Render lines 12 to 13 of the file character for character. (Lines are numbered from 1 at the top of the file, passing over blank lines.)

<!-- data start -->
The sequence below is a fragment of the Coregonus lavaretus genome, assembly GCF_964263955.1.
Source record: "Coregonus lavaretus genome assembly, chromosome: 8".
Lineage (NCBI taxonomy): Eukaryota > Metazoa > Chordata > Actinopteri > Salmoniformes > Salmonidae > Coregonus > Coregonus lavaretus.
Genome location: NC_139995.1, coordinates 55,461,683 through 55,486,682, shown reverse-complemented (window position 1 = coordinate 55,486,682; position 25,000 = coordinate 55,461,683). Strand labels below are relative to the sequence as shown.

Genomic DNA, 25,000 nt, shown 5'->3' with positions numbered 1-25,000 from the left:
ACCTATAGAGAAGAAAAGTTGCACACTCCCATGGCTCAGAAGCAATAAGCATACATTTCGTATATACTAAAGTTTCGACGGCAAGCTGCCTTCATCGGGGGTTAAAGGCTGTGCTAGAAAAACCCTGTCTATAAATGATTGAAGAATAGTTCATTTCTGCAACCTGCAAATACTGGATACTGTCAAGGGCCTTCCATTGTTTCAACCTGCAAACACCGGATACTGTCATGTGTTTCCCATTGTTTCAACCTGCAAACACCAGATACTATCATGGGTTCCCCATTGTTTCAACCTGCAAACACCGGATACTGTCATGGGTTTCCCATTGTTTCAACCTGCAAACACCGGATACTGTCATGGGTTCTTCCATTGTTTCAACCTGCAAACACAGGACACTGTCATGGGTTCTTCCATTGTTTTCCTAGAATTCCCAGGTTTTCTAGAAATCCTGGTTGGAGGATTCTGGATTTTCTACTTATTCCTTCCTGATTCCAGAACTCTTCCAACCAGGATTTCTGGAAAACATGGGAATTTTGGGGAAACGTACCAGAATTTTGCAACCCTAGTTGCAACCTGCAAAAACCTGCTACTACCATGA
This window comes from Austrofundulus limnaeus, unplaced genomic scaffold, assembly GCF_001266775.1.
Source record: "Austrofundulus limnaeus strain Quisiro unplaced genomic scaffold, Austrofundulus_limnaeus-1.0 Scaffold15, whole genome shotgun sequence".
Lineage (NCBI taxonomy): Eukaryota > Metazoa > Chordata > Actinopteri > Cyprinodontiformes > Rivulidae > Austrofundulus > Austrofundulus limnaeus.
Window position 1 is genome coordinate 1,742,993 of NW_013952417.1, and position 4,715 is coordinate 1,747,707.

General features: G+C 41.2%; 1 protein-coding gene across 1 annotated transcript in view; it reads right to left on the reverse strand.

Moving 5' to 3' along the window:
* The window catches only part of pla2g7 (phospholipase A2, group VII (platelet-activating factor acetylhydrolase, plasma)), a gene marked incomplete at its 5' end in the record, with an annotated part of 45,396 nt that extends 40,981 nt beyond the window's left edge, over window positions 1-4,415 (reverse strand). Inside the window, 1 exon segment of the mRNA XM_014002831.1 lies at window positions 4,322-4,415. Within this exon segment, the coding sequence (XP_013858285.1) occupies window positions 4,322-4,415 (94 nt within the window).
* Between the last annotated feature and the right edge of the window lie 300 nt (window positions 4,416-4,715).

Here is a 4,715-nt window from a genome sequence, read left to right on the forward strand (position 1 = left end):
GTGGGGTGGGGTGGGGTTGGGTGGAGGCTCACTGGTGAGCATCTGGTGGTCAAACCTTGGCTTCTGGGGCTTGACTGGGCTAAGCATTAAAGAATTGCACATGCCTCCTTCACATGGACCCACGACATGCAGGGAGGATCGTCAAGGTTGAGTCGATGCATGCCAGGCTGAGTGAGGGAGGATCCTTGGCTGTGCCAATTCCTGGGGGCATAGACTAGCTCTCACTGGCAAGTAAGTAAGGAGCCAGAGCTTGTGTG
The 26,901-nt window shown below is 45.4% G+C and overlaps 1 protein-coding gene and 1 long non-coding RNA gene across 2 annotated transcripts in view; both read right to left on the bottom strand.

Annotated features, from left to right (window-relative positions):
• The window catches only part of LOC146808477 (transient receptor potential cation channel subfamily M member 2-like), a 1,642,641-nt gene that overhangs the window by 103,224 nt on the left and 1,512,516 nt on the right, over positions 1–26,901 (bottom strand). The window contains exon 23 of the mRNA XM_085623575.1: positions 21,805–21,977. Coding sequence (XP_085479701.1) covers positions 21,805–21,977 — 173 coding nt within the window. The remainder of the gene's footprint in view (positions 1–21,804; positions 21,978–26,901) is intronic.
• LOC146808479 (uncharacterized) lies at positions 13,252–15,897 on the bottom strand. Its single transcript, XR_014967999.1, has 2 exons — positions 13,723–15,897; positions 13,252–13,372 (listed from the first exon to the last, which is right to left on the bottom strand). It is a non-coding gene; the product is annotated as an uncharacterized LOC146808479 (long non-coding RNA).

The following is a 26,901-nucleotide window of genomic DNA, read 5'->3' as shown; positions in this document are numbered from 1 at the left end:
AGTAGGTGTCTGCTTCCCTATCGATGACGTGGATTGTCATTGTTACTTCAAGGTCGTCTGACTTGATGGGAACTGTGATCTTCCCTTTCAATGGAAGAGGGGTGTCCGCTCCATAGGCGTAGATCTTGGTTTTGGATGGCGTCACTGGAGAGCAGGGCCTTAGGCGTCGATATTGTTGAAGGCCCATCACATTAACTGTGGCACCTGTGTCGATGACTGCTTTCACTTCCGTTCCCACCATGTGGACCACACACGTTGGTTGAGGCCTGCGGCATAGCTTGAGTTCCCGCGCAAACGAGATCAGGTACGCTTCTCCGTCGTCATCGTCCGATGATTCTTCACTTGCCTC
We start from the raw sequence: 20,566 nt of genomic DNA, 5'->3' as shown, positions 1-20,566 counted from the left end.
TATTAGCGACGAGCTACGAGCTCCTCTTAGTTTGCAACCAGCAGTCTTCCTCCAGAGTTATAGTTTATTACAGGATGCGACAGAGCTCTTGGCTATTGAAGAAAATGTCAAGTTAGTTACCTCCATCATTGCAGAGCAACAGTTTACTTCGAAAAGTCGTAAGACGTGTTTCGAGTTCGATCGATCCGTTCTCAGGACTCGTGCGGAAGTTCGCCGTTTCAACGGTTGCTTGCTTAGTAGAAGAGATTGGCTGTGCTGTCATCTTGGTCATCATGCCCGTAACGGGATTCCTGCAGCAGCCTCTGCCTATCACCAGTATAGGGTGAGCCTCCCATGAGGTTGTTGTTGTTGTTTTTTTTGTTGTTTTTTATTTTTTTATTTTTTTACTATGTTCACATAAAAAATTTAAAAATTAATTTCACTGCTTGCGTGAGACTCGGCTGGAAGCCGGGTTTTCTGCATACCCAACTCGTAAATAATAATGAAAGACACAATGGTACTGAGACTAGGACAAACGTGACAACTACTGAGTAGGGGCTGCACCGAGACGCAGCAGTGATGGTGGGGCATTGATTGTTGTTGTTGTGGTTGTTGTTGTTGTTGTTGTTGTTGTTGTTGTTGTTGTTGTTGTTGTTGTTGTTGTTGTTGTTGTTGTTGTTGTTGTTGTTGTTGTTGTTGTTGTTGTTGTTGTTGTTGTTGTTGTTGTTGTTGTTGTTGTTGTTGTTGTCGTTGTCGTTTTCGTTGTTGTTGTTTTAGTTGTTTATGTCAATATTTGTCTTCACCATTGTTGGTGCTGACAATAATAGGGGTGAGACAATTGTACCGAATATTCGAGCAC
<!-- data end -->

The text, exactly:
Moving 5' to 3' along the window:
* The window catches only part of pla2g7 (phospholipase A2, group VII (platelet-activating factor acetylhydrolase, plasma)), a gene marked incomplete at its 5' end in the record, with an annotated part of 45,396 nt that extends 40,981 nt beyond the window's left edge, over window positions 1-4,415 (reverse strand). Inside the window, 1 exon segment of the mRNA XM_014002831.1 lies at window positions 4,322-4,415. Within this exon segment, the coding sequence (XP_013858285.1) occupies window positions 4,322-4,415 (94 nt within the window).